John Wheeler was a theoretical physicist who joined the Manhattan Project in 1942. During the early stages of the project, Wheeler worked under Arthur H. Compton at the Metallurgical Laboratory, where he helped examine potential problems that could arise during the startup of the world's first nuclear reactor. Wheeler later became the lead physicist at the Hanford Site, where he solved the riddle of the B Reactor going dead a few hours after it started, an event that threatened to delay seriously the first production of plutonium. In this interview, Wheeler discusses his early collaboration with Niels Bohr on the liquid drop model of nuclear fission. He also discusses his involvement in designing the B Reactor and solving the problem of xenon poisoning that occurred during startup.
In this interview, Groves discusses the relationship between Harold Urey and John Dunning, the two scientists who were in charge of developing the barrier material for the Gaseous Diffusion plant in Oak Ridge, TN.
Dorothy McKibbin was responsible for welcoming new recruits to the Manhattan Project. Known by many as the "gatekeeper" to Los Alamos, McKibbin ran the Santa Fe office at 109 East Palace for the Los Alamos National Laboratory during World War II. She checked in the many scientists who came through Santa Fe on their way to work on the development of the atomic bomb, issuing passes and briefing them about life in the Manhattan Project. In this interview, McKibbin recalls the strict security measures in place in Santa Fe and Los Alamos and also discusses Klaus Fuchs. She also speaks about day-to-day life at Santa Fe, including the women who came to work on the Manhattan Project.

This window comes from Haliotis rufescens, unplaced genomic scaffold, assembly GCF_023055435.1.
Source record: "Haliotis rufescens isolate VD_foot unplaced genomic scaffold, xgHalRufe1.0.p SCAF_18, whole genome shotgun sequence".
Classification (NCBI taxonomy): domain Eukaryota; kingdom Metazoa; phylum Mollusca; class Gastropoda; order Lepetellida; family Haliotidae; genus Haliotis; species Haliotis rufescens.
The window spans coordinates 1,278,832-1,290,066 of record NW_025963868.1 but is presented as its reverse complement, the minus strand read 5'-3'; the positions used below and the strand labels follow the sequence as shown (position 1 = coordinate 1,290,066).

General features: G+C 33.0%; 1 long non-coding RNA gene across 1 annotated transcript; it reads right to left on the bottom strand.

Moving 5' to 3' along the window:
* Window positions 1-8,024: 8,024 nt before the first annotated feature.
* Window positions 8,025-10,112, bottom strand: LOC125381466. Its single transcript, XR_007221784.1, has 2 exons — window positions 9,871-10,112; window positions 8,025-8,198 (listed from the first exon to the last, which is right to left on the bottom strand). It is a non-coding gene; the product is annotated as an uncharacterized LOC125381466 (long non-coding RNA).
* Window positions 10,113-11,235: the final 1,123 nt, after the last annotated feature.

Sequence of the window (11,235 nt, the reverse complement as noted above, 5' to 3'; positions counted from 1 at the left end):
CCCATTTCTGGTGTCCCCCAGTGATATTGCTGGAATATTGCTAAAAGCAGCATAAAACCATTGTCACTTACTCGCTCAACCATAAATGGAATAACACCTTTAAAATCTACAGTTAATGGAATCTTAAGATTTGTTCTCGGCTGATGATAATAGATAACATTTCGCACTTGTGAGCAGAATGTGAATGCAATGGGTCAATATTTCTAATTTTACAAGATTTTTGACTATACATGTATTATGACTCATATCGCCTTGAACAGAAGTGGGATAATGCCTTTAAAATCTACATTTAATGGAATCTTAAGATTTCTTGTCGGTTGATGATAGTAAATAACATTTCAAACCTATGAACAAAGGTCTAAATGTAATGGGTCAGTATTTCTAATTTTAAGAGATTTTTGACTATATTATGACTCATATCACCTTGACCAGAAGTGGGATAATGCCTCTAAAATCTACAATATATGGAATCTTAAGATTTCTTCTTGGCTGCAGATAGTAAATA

David Kaiser is the Germeshausen Professor of the History of Science and a Senior Lecturer in the Department of Physics at the Massachusetts Institute of Technology. He is author of the award winning book "Drawing Theories Apart: The Dispersion of Feynman Diagrams in Postwar Physics," and more recently published "How Hippies Saved Physics: Science, Counterculture, and the Quantum Revival." His discussion with Atomic Heritage Foundation President, Cindy Kelly, focuses on the birth of nuclear physics and the nuclear bomb, but ranges across scientific developments in the early-to-mid 20th Century. Kelly and Kaiser also deliberate on the facets of innovation, and connect the scientific legacy of the Manhattan Project to current scientific research.
Dr. George Kistiakowsky was a Ukranian-American physical chemist whose contribution to the Manhattan Project included the design of the explosive lenses for the implosion-type bomb. He emigrated to the United States in 1926 and was the head of the National Defense Research Committee (NDRC) before going to Los Alamos as the leader of the Explosives Division. Following the war, Kistiakowsky served as a prominent scientific advisor to the White House across many administrations. In this interview, author Richard Rhodes and Kistiakowsky discuss life at Los Alamos, the relationships between many of the scientists of the Manhattan Project, and Kistiakowsky’s contributions after the war.